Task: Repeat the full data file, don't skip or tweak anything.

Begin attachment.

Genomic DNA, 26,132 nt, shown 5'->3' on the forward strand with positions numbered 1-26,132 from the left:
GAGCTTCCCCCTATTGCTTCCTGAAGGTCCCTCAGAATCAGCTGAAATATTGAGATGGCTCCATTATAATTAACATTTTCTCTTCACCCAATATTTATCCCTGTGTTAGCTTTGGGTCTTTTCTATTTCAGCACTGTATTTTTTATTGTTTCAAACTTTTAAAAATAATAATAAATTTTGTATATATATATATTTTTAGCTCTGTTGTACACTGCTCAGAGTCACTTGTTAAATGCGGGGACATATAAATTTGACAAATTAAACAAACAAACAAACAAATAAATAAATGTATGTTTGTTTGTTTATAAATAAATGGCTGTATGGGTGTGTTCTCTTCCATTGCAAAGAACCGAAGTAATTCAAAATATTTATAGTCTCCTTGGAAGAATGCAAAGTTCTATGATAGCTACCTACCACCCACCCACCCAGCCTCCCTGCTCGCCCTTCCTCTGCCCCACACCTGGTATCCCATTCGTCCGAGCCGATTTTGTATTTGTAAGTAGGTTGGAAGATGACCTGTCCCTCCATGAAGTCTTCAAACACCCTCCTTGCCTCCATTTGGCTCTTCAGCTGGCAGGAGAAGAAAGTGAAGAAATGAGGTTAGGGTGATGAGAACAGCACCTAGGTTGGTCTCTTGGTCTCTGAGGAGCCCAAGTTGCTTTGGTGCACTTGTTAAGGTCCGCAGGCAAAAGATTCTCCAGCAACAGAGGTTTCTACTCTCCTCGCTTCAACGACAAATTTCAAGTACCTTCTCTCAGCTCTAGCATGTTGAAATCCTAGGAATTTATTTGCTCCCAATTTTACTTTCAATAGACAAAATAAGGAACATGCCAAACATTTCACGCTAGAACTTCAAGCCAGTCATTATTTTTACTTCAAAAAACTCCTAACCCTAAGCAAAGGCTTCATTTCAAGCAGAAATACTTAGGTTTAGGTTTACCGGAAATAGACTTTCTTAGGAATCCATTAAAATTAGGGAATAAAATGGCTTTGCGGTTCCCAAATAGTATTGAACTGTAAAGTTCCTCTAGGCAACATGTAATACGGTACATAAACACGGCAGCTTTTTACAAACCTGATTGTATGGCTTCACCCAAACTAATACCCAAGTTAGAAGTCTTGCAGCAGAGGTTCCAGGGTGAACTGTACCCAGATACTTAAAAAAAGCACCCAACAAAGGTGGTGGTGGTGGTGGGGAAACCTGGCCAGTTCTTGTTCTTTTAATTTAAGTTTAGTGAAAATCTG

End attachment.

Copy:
Genomic DNA, 26,132 nt, shown 5'->3' on the forward strand with positions numbered 1-26,132 from the left:
GAGCTTCCCCCTATTGCTTCCTGAAGGTCCCTCAGAATCAGCTGAAATATTGAGATGGCTCCATTATAATTAACATTTTCTCTTCACCCAATATTTATCCCTGTGTTAGCTTTGGGTCTTTTCTATTTCAGCACTGTATTTTTTATTGTTTCAAACTTTTAAAAATAATAATAAATTTTGTATATATATATATTTTTAGCTCTGTTGTACACTGCTCAGAGTCACTTGTTAAATGCGGGGACATATAAATTTGACAAATTAAACAAACAAACAAACAAATAAATAAATGTATGTTTGTTTGTTTATAAATAAATGGCTGTATGGGTGTGTTCTCTTCCATTGCAAAGAACCGAAGTAATTCAAAATATTTATAGTCTCCTTGGAAGAATGCAAAGTTCTATGATAGCTACCTACCACCCACCCACCCAGCCTCCCTGCTCGCCCTTCCTCTGCCCCACACCTGGTATCCCATTCGTCCGAGCCGATTTTGTATTTGTAAGTAGGTTGGAAGATGACCTGTCCCTCCATGAAGTCTTCAAACACCCTCCTTGCCTCCATTTGGCTCTTCAGCTGGCAGGAGAAGAAAGTGAAGAAATGAGGTTAGGGTGATGAGAACAGCACCTAGGTTGGTCTCTTGGTCTCTGAGGAGCCCAAGTTGCTTTGGTGCACTTGTTAAGGTCCGCAGGCAAAAGATTCTCCAGCAACAGAGGTTTCTACTCTCCTCGCTTCAACGACAAATTTCAAGTACCTTCTCTCAGCTCTAGCATGTTGAAATCCTAGGAATTTATTTGCTCCCAATTTTACTTTCAATAGACAAAATAAGGAACATGCCAAACATTTCACGCTAGAACTTCAAGCCAGTCATTATTTTTACTTCAAAAAACTCCTAACCCTAAGCAAAGGCTTCATTTCAAGCAGAAATACTTAGGTTTAGGTTTACCGGAAATAGACTTTCTTAGGAATCCATTAAAATTAGGGAATAAAATGGCTTTGCGGTTCCCAAATAGTATTGAACTGTAAAGTTCCTCTAGGCAACATGTAATACGGTACATAAACACGGCAGCTTTTTACAAACCTGATTGTATGGCTTCACCCAAACTAATACCCAAGTTAGAAGTCTTGCAGCAGAGGTTCCAGGGTGAACTGTACCCAGATACTTAAAAAAAGCACCCAACAAAGGTGGTGGTGGTGGTGGGGAAACCTGGCCAGTTCTTGTTCTTTTAATTTAAGTTTAGTGAAAATCTG